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Rich Americans feel better off, still wary: Merrill

NEW YORK (Reuters) - Wealthy U.S. investors feel better about their financial matters than they did a year ago, yet Americans also say they also expect to work much longer than they had once hoped, brokerage giant Merrill Lynch said, citing its latest investor survey.

A woman drinks as she attends the Summer Fair in Moscow July 2, 2010. The fair which showcases high-society luxury goods and services will run from July 2 to 4, 2010. REUTERS/Sergei Karpukhin

Some 41 percent of Americans with at least $250,000 of investable assets say their finances are in better shape than last year, with 37 percent reporting no change. Three out of four of the 1,000 people surveyed said they were confident their finances would improve in the coming year.

Yet 61 percent now expect to retire later than planned, doubling from 29 percent in January, with respondents divided over their outlook for the U.S. economy for the next year, Bank of America’s Merrill found in its quarterly survey.

“They are more optimistic about themselves than they are about the economy,” Sallie Krawcheck, president of Bank of America’s wealth and investment management division, said in a conference call with reporters.

Among other findings, Merrill said one in five of the wealthy Americans surveyed said they had tapped into their nest egg to meet short-term expenses or compensate for lost income in the family. A number of respondents said they had used long-term savings to pay down debt.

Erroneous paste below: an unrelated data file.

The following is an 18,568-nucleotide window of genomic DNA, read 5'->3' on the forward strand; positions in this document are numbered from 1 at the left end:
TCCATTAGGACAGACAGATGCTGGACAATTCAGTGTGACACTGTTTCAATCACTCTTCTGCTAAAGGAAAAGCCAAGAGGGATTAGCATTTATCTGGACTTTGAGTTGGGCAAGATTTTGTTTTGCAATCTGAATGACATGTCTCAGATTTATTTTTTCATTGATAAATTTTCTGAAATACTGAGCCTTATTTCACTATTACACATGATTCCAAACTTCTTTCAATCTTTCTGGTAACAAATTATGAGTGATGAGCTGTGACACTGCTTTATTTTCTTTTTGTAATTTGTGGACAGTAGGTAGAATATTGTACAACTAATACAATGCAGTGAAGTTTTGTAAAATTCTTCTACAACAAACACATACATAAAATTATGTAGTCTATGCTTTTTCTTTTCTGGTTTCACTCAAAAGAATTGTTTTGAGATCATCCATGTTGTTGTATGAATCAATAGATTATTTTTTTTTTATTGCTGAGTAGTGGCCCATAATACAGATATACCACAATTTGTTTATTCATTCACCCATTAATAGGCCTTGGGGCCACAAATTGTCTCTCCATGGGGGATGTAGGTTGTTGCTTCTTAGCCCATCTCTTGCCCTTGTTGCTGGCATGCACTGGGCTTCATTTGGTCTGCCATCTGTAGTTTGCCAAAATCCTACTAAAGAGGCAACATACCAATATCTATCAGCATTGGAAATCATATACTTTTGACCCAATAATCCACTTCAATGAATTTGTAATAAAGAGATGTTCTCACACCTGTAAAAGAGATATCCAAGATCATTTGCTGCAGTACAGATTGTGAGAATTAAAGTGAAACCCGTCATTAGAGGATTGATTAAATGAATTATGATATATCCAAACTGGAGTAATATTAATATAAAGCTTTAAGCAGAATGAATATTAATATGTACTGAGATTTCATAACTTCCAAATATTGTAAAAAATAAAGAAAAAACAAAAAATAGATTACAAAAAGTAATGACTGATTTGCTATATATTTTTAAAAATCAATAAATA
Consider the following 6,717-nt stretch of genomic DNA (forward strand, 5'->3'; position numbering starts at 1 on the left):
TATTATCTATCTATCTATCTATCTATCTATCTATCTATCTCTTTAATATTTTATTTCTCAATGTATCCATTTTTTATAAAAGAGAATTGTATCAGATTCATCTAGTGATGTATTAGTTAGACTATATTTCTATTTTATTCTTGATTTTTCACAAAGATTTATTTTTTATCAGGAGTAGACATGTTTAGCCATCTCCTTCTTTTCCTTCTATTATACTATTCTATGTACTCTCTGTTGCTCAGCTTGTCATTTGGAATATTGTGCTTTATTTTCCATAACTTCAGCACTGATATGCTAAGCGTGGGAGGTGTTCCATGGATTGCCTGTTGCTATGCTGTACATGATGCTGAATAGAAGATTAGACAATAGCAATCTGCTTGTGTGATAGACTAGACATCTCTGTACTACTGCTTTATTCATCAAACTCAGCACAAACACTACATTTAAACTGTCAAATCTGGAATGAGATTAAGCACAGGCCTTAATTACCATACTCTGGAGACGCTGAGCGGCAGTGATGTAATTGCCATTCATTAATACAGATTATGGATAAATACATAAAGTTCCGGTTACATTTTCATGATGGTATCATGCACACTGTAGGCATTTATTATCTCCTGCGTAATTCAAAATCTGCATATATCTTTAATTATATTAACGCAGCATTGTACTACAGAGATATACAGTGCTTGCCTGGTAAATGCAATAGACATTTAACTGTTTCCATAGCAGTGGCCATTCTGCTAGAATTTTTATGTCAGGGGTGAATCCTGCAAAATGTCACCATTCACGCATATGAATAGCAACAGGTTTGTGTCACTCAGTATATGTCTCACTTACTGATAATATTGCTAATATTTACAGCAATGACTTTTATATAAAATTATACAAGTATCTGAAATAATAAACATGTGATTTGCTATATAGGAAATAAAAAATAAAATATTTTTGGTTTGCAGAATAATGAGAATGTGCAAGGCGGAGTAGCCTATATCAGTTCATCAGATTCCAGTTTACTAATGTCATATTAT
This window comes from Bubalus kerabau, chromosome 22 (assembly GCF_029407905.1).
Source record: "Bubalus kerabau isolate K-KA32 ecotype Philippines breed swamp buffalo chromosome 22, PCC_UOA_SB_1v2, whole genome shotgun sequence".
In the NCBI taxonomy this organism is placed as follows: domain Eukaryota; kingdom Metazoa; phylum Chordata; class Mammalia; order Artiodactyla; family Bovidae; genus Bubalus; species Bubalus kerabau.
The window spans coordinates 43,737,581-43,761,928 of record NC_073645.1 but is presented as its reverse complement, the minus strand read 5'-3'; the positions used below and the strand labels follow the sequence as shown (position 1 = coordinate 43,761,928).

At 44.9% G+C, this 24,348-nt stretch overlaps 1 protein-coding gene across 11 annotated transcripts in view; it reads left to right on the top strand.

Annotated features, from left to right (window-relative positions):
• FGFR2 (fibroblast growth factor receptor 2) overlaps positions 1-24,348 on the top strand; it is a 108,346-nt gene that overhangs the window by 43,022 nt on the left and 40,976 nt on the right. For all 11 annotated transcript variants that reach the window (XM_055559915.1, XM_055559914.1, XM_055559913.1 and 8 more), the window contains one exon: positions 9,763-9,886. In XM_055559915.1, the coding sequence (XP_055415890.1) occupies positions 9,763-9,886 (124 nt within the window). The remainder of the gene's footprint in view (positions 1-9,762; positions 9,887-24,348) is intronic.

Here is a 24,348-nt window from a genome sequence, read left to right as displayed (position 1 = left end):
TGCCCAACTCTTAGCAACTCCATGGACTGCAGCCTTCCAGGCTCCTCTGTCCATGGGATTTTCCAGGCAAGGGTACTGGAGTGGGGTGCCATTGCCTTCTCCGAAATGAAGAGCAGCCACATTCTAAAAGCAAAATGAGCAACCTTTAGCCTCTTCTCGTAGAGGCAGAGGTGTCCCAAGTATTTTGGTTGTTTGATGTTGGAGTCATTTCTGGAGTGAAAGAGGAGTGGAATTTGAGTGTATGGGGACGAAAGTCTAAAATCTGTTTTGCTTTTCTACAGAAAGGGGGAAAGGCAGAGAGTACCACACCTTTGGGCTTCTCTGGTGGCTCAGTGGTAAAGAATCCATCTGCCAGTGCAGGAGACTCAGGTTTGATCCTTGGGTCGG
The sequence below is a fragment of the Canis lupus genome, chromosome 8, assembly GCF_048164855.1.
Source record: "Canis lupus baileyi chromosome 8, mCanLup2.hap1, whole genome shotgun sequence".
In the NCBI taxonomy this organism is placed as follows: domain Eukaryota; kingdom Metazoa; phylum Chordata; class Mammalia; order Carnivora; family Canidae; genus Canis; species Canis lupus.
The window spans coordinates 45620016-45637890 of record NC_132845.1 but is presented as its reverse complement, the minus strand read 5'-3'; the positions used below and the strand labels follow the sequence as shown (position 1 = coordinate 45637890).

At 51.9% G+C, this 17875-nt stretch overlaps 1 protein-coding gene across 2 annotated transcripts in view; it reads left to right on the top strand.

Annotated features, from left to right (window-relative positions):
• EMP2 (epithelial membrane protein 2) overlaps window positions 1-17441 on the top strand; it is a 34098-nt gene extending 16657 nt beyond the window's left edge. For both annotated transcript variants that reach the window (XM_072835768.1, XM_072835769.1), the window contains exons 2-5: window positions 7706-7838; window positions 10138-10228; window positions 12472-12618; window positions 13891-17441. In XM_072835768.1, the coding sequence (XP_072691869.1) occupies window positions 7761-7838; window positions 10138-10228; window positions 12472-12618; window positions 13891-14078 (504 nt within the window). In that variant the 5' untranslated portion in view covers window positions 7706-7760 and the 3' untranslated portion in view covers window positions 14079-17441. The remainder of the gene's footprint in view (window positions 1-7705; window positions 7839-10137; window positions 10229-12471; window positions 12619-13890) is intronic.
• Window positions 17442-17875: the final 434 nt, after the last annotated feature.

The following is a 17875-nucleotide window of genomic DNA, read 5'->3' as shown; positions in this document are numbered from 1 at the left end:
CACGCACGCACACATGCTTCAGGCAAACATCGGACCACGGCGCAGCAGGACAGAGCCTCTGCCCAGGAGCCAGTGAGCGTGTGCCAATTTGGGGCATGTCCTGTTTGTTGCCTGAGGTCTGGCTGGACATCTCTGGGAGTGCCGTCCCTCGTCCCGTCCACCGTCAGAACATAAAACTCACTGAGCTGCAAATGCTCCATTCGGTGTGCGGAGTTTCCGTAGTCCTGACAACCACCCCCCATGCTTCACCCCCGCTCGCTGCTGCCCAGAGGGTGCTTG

“They feel as if their financial picture has stabilized,” Lyle LaMothe, head of U.S. wealth management at Merrill, told Reuters. “The economy appears to be stabilizing, and markets are healthier. More importantly they have realigned their expectations to be more realistic.”

Among respondents discussing their cash management plans, a third are putting money in interest-bearing accounts, while nearly one in four expect to invest in markets. Nearly half said that now that they have whittled down their debt, they remain leery of using credit out outside of an emergency.

Caution and conservatism also resulted in investors pouring money into deposit accounts. BofA last week reported $244 billion of client deposits across Merrill, US Trust and its retirement business.

The wealth management division by itself would rank among the top ten U.S. depository institutions. In the past year, the division increased deposits by more than $20 billion, the equivalent, Krawcheck said, of a City National Corp.

It is not only the Baby Boomers nearing retirement age who are worried: Respondents 18 to 34 are even more anxious about their finances.

The survey found that the “young affluent” are more concerned than their elders about outlasting their money or maintaining their lifestyle in retirement. This group also is more conservative about their investments.

Krawcheck said Merrill was working to develop new strategies that help clients realize gains while also protecting against loss. Solutions range from diversified portfolios, to “structured products” and option strategies, she said.

“We as an industry spend billions to gain relative investment performance, skewed to capturing the upside,” Krawcheck said. “Yet clients tell us, ‘Keep me safe.’ We need to align our resources to what our clients want.”

Reporting by Joseph A. Giannone, editing by Dave Zimmerman and Lisa Von Ahn

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